Teen health

Teen “Night Owls” More Likely To Have Tooth Decay

September 6th, 2016

Do you have a teen who stays up late studying or playing video games? A new study finds teenagers who are “night owls” are “up to four times as likely to require fillings as those who prefer an early night.” The researchers suggested this may be due to teenagers neglecting “to brush their teeth before falling asleep.” In addition, the study found teenagers who go to bed late are “more likely to wake up later and skip breakfast,” resulting in “increased snacking throughout the day.” Given this, the Oral Health Foundation is “encouraging parents to ensure their children understand the importance of brushing their teeth before bed, and the impact of tooth decay.” Dr. Nigel Carter, the foundation’s chief executive, said the combined effect of not brushing teeth regularly before bed and skipping breakfast is “a real recipe for disaster” for oral health and increases the “risk of developing tooth decay.”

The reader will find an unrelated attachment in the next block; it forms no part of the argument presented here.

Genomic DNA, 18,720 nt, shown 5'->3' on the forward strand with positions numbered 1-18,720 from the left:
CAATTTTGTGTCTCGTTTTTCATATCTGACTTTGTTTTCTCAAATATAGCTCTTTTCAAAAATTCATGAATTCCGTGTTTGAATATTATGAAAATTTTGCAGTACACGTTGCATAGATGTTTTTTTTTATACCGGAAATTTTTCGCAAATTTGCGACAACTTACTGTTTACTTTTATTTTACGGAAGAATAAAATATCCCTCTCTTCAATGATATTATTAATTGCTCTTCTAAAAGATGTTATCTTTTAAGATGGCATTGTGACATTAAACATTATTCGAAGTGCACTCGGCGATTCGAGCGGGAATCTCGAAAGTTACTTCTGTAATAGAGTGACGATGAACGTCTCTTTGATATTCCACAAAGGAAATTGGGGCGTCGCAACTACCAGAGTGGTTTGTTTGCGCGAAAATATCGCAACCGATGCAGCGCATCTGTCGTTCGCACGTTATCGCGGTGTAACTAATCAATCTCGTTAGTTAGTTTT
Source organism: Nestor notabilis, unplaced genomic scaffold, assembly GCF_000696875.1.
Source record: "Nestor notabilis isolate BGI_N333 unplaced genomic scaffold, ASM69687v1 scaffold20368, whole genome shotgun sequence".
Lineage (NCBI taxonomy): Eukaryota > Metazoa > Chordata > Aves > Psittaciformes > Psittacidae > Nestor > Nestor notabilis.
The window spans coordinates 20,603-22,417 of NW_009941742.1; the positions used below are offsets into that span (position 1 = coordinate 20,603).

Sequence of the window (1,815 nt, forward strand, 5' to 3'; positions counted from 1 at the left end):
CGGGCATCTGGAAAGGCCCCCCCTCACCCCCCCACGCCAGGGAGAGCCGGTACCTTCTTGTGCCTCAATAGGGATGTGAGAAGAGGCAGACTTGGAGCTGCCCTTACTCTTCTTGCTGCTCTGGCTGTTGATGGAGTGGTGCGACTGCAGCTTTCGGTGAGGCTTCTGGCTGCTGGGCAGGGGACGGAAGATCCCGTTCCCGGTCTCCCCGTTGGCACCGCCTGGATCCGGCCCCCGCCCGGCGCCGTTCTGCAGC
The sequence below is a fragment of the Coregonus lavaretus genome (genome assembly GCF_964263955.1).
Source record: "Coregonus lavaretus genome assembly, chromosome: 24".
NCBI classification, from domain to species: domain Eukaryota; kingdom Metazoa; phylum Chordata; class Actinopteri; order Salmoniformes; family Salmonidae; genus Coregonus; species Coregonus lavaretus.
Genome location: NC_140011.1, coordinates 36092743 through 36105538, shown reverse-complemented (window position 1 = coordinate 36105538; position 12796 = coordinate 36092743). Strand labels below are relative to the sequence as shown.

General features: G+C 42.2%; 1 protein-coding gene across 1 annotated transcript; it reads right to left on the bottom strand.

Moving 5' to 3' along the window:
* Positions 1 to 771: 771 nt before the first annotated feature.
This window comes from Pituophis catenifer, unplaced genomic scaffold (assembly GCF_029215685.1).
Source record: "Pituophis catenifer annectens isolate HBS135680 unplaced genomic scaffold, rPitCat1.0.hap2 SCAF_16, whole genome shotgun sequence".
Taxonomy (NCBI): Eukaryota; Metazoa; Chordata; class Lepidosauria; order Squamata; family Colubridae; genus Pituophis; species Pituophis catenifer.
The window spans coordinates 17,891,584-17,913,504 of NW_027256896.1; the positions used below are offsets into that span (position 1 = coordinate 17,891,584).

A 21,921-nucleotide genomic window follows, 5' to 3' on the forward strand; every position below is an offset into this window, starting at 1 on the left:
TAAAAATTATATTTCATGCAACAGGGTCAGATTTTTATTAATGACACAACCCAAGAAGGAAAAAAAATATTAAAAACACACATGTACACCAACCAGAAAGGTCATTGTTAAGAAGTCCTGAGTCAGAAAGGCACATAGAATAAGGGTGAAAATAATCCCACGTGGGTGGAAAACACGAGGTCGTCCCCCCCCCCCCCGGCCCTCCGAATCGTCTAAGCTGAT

We have personally seen these problems arise in our office. Teens who have historically had perfect check-ups are being diagnosed with multiple areas of decay, and when questioned about any changes in diet or other habits, late night snacking seems to be the culprit.

We have also seen what we refer to in our office as “the freshman year effect.” We have had patients who we have seen since they were little and sent them off to college without a single filling. Unfortunately, some come home for winter break or summer for their dental check-up to find out they have developed cavities. When we talk to the students, we find it is due to a change in diet and a change in oral hygiene habits. It seems, this is the first time that they have free reign on what they eat and drink. They may be choosing foods that mom and dad didn’t keep at home and often are drinking far more soft drinks. So turns out the “freshman 15” isn’t great for teeth either! Adding to the problem is that students are often up late studying and the trip down the hall to the common bathroom to brush their teeth may not always happen.

Dr. Carter said, “Problems in the mouth can affect the way our children communicate, their relationships and their wider general health, so it is vital they prioritize their oral health.” As your teens are becoming more and more independent, please help us and help them by stressing the importance of a healthy diet and good oral hygiene practices.